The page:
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A series of northwest-southeast aligned, large-scale (up to 30 m high) eolian dunes, occurring in a confined (600 km2) desert area in northern Saskatchewan, Canada, was examined in the field. Observations were made of dune morphology and internal structure, and patterns of sand movement on the dunes were analyzed in relation to wind events during the summer of 1981.
Present cross-sectional profiles exhibit steeper northeast slopes, the lower segment of which are intermittently covered by psammophilous grasses. Dune structure is dominated by northeast-dipping accretion laminae. Three 14C dates from organic material cropping out on the lower southwest slopes reveal that the dunes have migrated as transverse bed forms at rates of roughly 0.5 m/yr during the last few hundred years. However, a progressive increase in height, bulk, and symmetry along the dune axis from northwest to southeast, suggests an along-dune component of sand transport. This view is supported by (1) field measurements of airflow and along-dune sand transport patterns on 2 dunes, and (2) the present-day wind regime (1963-78). Dominated by north-northeast to northeast w nds from January to June and by west-southwest winds from July to December, the resultant potential sand transport vector is toward the southeast, virtually identical to the dune axis.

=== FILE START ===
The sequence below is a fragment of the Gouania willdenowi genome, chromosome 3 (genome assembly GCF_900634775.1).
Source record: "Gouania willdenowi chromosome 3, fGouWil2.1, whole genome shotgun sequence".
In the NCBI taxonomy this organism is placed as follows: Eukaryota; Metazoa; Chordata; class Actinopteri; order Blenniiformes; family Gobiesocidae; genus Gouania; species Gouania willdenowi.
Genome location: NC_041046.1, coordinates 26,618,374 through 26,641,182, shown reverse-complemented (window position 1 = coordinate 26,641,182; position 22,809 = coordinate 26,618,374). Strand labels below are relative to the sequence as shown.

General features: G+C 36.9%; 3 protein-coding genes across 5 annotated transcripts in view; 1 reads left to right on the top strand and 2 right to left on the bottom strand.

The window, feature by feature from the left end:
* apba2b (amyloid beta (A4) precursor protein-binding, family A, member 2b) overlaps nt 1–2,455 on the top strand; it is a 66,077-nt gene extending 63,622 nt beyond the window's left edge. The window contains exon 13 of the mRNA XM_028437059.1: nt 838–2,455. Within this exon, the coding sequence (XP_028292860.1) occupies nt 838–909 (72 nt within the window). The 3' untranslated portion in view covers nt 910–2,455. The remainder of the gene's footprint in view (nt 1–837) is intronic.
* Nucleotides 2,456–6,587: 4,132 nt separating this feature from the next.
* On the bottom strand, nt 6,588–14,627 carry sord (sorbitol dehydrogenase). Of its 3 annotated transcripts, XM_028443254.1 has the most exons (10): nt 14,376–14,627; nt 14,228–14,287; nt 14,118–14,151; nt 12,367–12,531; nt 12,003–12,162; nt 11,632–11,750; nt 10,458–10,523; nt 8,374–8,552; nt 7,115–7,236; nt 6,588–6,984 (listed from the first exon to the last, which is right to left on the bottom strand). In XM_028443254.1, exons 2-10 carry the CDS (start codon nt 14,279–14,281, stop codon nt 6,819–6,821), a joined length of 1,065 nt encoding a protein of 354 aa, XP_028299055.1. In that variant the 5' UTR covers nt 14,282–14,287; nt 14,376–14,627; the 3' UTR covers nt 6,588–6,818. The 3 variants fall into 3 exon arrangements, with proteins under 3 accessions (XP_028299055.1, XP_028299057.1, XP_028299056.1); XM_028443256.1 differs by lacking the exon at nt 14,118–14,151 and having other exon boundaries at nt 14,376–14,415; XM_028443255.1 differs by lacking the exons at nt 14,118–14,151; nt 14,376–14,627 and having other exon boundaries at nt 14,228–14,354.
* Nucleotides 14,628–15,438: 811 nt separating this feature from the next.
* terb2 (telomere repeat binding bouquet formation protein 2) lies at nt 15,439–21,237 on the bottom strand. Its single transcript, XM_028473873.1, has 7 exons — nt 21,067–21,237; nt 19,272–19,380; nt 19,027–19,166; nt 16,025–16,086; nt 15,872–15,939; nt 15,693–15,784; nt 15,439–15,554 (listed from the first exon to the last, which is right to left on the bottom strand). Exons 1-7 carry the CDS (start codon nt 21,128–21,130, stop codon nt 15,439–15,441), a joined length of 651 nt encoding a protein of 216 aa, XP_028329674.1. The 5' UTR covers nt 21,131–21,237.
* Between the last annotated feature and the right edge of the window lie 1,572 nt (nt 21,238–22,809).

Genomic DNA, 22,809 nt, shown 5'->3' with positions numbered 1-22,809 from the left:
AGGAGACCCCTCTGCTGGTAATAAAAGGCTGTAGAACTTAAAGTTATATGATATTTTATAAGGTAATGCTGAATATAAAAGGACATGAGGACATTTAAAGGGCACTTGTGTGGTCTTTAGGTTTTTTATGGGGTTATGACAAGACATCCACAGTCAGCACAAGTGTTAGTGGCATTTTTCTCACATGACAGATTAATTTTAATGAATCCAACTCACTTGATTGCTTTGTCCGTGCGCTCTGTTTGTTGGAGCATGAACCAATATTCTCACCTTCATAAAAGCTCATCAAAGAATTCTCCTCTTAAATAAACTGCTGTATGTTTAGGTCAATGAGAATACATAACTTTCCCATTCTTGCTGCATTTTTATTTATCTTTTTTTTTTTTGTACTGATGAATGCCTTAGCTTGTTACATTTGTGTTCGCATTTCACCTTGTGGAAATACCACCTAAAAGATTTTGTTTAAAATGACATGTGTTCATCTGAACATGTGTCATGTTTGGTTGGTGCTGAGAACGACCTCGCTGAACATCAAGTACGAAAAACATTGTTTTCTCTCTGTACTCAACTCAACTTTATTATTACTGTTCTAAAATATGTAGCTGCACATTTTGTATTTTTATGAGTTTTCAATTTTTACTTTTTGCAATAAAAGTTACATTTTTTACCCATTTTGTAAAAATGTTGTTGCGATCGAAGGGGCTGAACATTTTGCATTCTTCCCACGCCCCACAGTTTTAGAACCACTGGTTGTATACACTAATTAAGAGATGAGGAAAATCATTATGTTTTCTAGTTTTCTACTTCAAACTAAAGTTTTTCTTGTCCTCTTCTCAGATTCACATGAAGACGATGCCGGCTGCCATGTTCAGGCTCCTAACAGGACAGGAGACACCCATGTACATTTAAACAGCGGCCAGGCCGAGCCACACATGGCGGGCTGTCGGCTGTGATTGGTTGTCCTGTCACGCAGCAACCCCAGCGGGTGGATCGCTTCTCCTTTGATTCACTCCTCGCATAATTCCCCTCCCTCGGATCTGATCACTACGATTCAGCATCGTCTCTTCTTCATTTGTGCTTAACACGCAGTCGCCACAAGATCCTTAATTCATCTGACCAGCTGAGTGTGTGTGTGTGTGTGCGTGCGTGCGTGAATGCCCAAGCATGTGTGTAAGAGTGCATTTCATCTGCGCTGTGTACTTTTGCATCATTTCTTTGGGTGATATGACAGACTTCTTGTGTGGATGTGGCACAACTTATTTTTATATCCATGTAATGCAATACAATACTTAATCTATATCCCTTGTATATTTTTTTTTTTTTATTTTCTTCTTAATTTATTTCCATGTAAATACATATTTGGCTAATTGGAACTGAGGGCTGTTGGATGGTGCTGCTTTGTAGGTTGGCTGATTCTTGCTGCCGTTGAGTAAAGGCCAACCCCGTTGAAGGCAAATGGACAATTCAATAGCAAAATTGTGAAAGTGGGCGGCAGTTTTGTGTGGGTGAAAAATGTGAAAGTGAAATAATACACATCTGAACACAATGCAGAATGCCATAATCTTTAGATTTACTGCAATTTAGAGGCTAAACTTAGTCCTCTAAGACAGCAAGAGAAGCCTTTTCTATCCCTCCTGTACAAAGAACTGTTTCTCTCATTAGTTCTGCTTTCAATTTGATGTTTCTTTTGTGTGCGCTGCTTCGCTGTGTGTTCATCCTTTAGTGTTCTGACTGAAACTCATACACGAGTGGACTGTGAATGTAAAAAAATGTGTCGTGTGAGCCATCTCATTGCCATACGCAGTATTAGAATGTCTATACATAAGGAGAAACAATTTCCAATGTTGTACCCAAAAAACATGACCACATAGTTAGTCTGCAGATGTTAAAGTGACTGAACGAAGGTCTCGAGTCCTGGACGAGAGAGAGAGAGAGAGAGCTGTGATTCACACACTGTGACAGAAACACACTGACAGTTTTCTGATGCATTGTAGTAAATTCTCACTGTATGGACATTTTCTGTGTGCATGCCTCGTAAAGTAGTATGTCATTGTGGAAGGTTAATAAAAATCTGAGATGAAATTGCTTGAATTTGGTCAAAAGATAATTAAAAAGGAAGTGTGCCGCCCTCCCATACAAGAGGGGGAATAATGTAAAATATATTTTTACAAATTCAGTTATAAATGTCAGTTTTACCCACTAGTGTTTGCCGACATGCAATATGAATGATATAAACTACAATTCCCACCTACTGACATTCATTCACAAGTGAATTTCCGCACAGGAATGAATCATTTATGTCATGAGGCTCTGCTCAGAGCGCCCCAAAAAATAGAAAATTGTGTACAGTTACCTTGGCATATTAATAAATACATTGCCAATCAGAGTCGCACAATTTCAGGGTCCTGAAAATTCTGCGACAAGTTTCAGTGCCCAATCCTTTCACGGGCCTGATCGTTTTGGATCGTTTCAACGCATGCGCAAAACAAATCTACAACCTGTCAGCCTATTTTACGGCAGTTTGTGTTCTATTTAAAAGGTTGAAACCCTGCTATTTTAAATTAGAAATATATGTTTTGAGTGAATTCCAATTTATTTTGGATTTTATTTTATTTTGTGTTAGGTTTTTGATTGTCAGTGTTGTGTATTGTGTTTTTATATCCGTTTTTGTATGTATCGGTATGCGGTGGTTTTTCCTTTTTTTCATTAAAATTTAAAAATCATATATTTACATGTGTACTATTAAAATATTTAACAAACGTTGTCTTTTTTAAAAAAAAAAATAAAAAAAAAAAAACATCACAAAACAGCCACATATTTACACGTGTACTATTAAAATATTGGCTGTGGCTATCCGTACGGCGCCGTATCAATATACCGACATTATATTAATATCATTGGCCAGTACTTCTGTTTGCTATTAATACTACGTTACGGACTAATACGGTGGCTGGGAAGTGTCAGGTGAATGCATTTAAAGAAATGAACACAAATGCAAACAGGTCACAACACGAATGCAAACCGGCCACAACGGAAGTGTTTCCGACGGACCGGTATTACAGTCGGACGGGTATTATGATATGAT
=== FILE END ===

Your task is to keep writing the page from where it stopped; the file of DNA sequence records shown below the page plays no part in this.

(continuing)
The dunes are viewed as a hybrid type, forming in response to a combination of transverse and longitudinal processes and are probably not uncommon in many deserts. The discordance between the dune structure
(and migration direction) and the resultant effective wind vector may have significant implications for paleowind analysis in the geologic record. In this instance, the structure reflects only west-southwest (July-December) winds, owing to a southwest-northeast imbalance in sand movement. This imbalance is due mainly to the effect of sand-trapping by vegetation on northeast slopes, as well as to seasonal differences in sand mobility, the latter correlating partly with the semi-annual shift in the wind regime.
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